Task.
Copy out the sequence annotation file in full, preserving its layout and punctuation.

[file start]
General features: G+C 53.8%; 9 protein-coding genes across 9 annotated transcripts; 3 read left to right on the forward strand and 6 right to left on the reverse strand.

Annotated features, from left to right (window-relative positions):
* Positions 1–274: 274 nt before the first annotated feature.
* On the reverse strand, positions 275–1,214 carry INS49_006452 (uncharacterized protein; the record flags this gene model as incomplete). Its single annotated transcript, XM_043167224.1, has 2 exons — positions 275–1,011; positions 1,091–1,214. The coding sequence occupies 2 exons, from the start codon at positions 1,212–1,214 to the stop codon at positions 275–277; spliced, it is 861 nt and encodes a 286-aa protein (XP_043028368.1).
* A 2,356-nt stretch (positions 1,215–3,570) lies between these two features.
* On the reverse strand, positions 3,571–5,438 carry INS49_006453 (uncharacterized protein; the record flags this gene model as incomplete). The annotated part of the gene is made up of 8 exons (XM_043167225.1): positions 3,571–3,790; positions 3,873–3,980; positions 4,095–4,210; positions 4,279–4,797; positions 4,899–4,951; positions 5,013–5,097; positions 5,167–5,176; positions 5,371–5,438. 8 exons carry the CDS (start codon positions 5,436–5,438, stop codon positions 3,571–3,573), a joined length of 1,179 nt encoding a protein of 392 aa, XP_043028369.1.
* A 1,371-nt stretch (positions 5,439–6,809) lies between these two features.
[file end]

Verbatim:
General features: G+C 53.8%; 9 protein-coding genes across 9 annotated transcripts; 3 read left to right on the forward strand and 6 right to left on the reverse strand.

Annotated features, from left to right (window-relative positions):
* Positions 1–274: 274 nt before the first annotated feature.
* On the reverse strand, positions 275–1,214 carry INS49_006452 (uncharacterized protein; the record flags this gene model as incomplete). Its single annotated transcript, XM_043167224.1, has 2 exons — positions 275–1,011; positions 1,091–1,214. The coding sequence occupies 2 exons, from the start codon at positions 1,212–1,214 to the stop codon at positions 275–277; spliced, it is 861 nt and encodes a 286-aa protein (XP_043028368.1).
* A 2,356-nt stretch (positions 1,215–3,570) lies between these two features.
* On the reverse strand, positions 3,571–5,438 carry INS49_006453 (uncharacterized protein; the record flags this gene model as incomplete). The annotated part of the gene is made up of 8 exons (XM_043167225.1): positions 3,571–3,790; positions 3,873–3,980; positions 4,095–4,210; positions 4,279–4,797; positions 4,899–4,951; positions 5,013–5,097; positions 5,167–5,176; positions 5,371–5,438. 8 exons carry the CDS (start codon positions 5,436–5,438, stop codon positions 3,571–3,573), a joined length of 1,179 nt encoding a protein of 392 aa, XP_043028369.1.
* A 1,371-nt stretch (positions 5,439–6,809) lies between these two features.